With Phnom Penh having outgrown its First Ring Road and the Second Ring Road due to open in 2019, the government is making plans for an even grander Third Ring Road that will encircle the the capital and ease traffic congestion. The proposed 47-kilometre road will be the outermost concentric circle around the capital, allowing vehicles to travel from one outerlying area to another without having to pass through the city itself.
According to Kong Sophorn, deputy governor of Kandal province, the Third Ring Road will form a semicircle that starts at National Road 4 west of the capital and arcs south and east to National Road 21 before crossing the river and heading northwards to connect to National Road 1. Overpasses will be built to cross National Road 4, 3 and 21, and a 25-metre-long bridge will span the Bassac River in Sa’ang district.
Sophorn said the Third Ring Road will extend a total of 47 kilometres, passing through two districts in Phnom Penh and three districts in Kandal province. He said the infrastructure project is one of the country’s priority state-funded initiatives and impact studies have shown that it will reduce traffic congestion in Phnom Penh, accelerate city development, and lead to positive development along national roads in Cambodia.
Under the draft plan, a portion of which was seen by The Post, the Third Ring Road will start at Tomnop Kob Srov road in Chaom Chao commune in Phnom Penh’s Por Sen Chey district and cut across Kontaok and Pleung Chheh Roteh communes. The road will continue south, traversing Kong Noy, Sak Samphov, Pong Teuk and Prateah Lang communes in the capital’s Dangkor district.
From there it will enter Kandal province, traversing Preah Puth, Cheung Keub, and Khum Kandaok communes in Kandal Steung district. It will then run through Khum Kos Onlong Chen, Sit Tbo and Roka Khous communes in Sa Aang district before crossing the Bassac River. The final stretch of the road will cut through Kampong Svay, Chheu Teal, Dey Eath and Bantey Dek communes in Kean Svay district to its terminus at a junction with National Road 1.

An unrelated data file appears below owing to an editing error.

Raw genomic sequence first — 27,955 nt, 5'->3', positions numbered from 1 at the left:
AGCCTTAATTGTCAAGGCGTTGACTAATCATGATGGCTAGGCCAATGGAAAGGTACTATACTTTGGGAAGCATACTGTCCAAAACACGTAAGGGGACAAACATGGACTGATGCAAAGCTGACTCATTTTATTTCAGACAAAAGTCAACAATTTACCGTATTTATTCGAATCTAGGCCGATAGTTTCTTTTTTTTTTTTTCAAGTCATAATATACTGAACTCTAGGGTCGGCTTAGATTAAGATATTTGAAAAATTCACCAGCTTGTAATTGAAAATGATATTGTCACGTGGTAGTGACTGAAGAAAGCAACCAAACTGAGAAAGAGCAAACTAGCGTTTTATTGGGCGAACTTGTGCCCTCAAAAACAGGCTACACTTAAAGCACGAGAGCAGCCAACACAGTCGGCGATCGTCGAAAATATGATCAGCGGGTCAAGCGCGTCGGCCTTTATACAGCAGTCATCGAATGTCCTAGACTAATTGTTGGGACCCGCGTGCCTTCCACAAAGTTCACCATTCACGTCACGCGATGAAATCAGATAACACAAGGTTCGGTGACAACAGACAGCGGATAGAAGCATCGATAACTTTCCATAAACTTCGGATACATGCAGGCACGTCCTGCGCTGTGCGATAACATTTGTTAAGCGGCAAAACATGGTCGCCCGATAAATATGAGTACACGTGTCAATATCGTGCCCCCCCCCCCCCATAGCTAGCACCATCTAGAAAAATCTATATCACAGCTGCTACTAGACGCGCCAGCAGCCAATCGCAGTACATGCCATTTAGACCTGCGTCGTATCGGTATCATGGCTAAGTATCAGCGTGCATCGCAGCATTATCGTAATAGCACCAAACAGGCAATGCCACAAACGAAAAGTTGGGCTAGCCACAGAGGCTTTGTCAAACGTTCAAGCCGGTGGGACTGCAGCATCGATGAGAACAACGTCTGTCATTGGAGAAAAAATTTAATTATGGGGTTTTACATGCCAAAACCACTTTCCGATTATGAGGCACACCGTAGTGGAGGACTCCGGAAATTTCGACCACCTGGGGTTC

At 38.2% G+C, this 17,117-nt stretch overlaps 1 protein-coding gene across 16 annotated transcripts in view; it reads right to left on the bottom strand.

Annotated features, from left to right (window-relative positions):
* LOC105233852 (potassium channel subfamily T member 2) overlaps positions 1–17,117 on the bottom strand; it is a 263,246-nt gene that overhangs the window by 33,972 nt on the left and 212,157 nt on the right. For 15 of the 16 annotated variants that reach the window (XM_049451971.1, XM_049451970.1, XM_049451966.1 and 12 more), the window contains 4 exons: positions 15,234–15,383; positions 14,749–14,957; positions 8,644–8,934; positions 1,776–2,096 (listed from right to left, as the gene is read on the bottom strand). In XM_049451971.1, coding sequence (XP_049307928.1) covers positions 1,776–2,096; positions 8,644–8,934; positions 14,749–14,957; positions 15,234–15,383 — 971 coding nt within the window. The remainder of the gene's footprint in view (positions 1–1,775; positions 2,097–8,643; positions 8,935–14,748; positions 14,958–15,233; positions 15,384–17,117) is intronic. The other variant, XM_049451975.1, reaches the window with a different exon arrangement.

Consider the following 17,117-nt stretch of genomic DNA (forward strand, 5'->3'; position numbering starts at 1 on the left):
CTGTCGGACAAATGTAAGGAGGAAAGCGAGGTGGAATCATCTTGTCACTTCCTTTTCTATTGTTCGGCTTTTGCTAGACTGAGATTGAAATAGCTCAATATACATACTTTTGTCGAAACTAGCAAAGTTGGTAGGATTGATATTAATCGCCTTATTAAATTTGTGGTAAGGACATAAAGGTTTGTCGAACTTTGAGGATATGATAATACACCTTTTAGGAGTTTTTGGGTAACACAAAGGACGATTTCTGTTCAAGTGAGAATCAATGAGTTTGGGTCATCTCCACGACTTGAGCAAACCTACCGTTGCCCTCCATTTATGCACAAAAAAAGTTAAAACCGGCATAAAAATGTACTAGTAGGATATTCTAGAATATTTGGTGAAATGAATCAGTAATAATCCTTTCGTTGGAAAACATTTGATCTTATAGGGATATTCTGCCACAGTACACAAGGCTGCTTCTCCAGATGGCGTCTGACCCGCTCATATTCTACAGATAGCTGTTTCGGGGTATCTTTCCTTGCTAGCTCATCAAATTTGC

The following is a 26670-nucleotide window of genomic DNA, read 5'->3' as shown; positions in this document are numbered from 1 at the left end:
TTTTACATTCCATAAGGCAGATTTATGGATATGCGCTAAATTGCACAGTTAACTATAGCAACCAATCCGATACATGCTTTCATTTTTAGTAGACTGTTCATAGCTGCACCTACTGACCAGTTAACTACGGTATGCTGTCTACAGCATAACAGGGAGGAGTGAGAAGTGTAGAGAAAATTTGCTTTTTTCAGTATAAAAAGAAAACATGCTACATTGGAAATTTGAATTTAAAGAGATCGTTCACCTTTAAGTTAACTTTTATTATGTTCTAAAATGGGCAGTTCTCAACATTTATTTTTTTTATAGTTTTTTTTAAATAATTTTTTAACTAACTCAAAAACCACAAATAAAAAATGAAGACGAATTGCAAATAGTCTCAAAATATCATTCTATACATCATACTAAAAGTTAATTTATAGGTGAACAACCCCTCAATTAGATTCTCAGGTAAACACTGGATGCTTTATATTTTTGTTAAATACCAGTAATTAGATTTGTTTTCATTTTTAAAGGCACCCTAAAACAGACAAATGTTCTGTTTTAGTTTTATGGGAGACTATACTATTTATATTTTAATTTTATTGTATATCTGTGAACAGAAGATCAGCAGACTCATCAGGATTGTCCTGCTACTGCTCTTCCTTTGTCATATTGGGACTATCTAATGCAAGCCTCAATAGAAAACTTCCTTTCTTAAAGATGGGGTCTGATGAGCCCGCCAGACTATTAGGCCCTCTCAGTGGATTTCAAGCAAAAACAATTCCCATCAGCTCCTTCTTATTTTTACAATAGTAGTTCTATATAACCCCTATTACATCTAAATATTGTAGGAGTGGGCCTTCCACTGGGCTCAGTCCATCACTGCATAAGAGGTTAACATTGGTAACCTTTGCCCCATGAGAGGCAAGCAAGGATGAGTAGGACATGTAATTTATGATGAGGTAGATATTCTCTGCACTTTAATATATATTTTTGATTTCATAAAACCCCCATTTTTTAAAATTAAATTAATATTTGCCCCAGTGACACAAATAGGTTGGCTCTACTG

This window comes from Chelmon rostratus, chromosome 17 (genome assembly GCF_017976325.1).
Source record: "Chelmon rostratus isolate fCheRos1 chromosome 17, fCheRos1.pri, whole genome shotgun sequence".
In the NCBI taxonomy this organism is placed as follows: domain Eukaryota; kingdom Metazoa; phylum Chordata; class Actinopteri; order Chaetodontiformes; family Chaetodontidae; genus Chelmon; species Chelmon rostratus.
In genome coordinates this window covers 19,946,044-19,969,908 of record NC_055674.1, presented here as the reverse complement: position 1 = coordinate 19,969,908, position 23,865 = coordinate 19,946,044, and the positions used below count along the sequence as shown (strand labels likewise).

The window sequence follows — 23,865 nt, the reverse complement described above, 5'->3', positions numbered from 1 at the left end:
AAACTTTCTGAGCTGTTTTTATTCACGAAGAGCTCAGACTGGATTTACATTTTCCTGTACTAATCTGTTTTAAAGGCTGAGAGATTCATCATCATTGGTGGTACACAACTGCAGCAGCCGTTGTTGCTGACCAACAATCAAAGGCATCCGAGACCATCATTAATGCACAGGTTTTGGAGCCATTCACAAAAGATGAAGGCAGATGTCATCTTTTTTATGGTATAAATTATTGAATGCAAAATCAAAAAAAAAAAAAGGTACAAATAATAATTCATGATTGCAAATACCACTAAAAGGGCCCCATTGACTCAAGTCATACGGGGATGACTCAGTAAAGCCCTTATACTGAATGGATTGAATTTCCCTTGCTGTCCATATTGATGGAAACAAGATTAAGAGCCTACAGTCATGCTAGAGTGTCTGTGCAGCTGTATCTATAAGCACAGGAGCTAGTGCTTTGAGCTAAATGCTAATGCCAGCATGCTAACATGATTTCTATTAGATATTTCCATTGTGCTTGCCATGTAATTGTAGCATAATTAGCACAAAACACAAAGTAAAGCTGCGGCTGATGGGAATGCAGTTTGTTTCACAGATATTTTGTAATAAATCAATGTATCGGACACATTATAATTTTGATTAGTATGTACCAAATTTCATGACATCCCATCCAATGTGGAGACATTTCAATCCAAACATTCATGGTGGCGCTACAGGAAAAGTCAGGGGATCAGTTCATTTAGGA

Va Simsorya, spokesman for the Ministry of Public Works and Transportation, emphasised that “all the plans that have been shown are just the first draft,” and the final route of the Third Ring Road could change. He said construction could begin as early as 2019, “if there’s enough money by then,” but added that he was unaware of the project’s budget.
While the route is not set in stone, property speculators have already sprung into action.
Say Long, a local resident in Kandal province’s Kean Svay district, said he has observed Chinese architects doing survey work and marking sections of road near Prek Svay village, which is where the Third Ring Road is expected to cross. He said land prices in the surrounding areas have spiked recently, in some cases by three times their value.
However, he said most local area residents welcome the roadworks project as it will make them feel closer to the capital.